Friday, August 20, 2010

PSEG Wyandot 80-acre Solar Farm in Ohio

A part of Ohio's energy future is emerging in a tiny farming town about 100 miles southwest of Cleveland.

There, a subsidiary of a large New Jersey utility has constructed a "solar farm" on more than 80 acres of county-owned land that grew soybeans until last year. Since April, the glass and silicon farm has "harvested" the sun.

The PSEG Wyandot Solar Farm consists of 159,200 solar panels -- nearly every one of them made by First Solar of Perrysburg. Together they generate up to 12 million watts, or 12 megawatts, when the sun is shinning.

When converted to the kind of power used in homes, schools and factories, that 12 million watts becomes 10 million -- still enough electricity to power more than 9,000 homes.

Wyandot is the largest but only the first very large solar farm you will see sprouting in Ohio and nearby states to meet the new state solar mandates.

Experts estimate that Ohio's utilities or solar developers will have to install solar systems with a total capacity to generate at least 300 megawatts of power by 2025. Some estimates are even higher. That will require millions of solar panels.

The dueling estimates of what will be required stem from the way the state law is written.

The new state regulations for solar are set as a percentage of power sold, not merely capacity to generate a certain amount of power. And nobody knows exactly how much power will be sold in 2025.

The new utility law requires that by 2025 at least 12.5 percent of all power sold in the state must be generated with renewable technologies such as wind, solar and biomass combustion.

One-half of 1 percent of that 12.5 percent total must come from solar, though half of that half percent can come from contiguous states.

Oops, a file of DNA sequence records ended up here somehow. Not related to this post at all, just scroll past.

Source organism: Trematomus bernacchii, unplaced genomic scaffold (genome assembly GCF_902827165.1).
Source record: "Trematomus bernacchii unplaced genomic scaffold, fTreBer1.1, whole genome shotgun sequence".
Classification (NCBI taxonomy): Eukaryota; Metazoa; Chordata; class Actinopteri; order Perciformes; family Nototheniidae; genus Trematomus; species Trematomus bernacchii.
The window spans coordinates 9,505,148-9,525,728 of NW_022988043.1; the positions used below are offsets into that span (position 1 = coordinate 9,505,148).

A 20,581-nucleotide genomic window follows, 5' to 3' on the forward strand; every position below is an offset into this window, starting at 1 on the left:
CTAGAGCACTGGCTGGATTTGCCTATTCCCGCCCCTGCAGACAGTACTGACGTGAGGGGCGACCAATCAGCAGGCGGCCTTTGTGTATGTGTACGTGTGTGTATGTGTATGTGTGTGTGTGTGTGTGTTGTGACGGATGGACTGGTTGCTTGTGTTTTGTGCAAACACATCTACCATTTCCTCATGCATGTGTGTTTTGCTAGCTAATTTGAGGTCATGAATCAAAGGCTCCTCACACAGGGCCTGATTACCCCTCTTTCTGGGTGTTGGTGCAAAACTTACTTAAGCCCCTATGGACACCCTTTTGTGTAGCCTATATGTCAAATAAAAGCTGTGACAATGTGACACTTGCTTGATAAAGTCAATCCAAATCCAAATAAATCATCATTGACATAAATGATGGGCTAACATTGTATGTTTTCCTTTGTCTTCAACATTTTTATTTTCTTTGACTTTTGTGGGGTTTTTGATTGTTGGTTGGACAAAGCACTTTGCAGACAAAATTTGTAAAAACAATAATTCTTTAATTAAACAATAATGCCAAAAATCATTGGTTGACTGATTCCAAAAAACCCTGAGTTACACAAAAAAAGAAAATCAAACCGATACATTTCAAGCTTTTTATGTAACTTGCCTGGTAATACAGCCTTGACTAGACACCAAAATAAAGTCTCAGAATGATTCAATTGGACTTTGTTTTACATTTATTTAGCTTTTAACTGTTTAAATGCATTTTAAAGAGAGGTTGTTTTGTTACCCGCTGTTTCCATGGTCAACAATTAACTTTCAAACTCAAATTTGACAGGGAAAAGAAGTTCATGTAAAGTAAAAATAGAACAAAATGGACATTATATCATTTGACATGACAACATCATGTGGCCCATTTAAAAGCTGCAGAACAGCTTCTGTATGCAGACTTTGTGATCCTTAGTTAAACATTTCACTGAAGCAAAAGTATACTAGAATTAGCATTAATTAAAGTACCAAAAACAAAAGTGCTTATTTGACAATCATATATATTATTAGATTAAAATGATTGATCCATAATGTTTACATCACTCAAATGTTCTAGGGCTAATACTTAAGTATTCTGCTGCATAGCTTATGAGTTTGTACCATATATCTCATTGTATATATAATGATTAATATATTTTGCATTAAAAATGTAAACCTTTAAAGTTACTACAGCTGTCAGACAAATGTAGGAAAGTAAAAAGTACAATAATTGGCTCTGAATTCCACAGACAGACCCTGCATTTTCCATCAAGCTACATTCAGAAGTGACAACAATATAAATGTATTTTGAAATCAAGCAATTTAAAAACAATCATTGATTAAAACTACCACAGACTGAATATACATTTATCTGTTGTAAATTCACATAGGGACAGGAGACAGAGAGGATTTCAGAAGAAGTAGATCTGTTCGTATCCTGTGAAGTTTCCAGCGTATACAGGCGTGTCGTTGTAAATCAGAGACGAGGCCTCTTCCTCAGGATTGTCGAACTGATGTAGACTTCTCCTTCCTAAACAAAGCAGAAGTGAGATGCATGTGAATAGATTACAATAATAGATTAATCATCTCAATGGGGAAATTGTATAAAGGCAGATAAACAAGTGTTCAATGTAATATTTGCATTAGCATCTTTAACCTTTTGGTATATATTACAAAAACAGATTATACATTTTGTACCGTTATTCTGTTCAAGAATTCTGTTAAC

Utilities can either build solar systems, buy power from solar developers or buy "solar renewable energy credits," or S-RECs, from developers or other utilities that have built solar systems. The S-REC market is just starting in Ohio but more developed in states that approved similar laws earlier.

FirstEnergy Corp., for example, has issued bid requests for S-RECS. The Akron company has not announced how many it has purchased. Spokeswoman Ellen Raines said the company has enough to satisfy the law for a couple of years.

Raines said FirstEnergy has talked to solar developers but has not signed any agreements to buy solar power from a solar developer or build any solar farms on its own. The company is prepared, however, to sign 10-year purchase agreements for S-RECS, she said.

American Electric Power, based in Columbus, has a different strategy. AEP is buying the power and the S-RECS that come with it from Wyandot Solar through a 20-year contract.

Wyandot Solar Farm straddles the runway of the Wyandot County airport, all of it surrounded by corn and soybean fields. At official dedication ceremonies Thursday, Gov. Ted Strickland called the farm "a glimpse of the future."

Spokeswoman Terri Flora said AEP plans to add about 10 megawatts of solar power annually from 2011 through 2024. Those additions can come from big farms similar to Wyandot or from multiple smaller arrays on building roof tops, for example.

PSEG Solar Source LLC built Wyandot solar. The company is a subsidiary of the Public Service Enterprise Group of Newark, one of the largest investor-owned utilities in the United States.

The project is viewed as a boon to an area where most people are farmers or dependent on farming. Vaughn Industries, a local electrical contractor, built the plant, employing and training more than 50 skilled workers, who are now certified as solar installers.

The impetus for the project came from the Ohio State Extension service, with agent Eric Romich also serving as Wyandot County's first economic development director. OSU is now developing a program to help other rural counties.

Wyandot is the third PSEG project. It has built a 2 megawatt array in New Jersey for the Mars chocolate company and a 15 megawatt farm in Florida for local utility.

Diana Drysdale, vice president of renewables for PSEG and vice president of Solar Source, said the company is looking at a number of other Ohio projects.

"They are at various stages of development in Ohio. We are at least six to nine months away," she said.

Drysdale would not say how much the Wyandot project cost to build. But projects of this size currently are running between $40 million to $60 million.

Neither AEP nor PSEG revealed the per-kilowatt-hour cost of the electricity that flows from the farm.

Typically, solar-generated electricity can average 20 cents to 30 cents per kWh - more expensive that grid wholesale rates, now at 6 to 7 cents because of the recession.

Drysdale said her company has cut its price in half in just two years.


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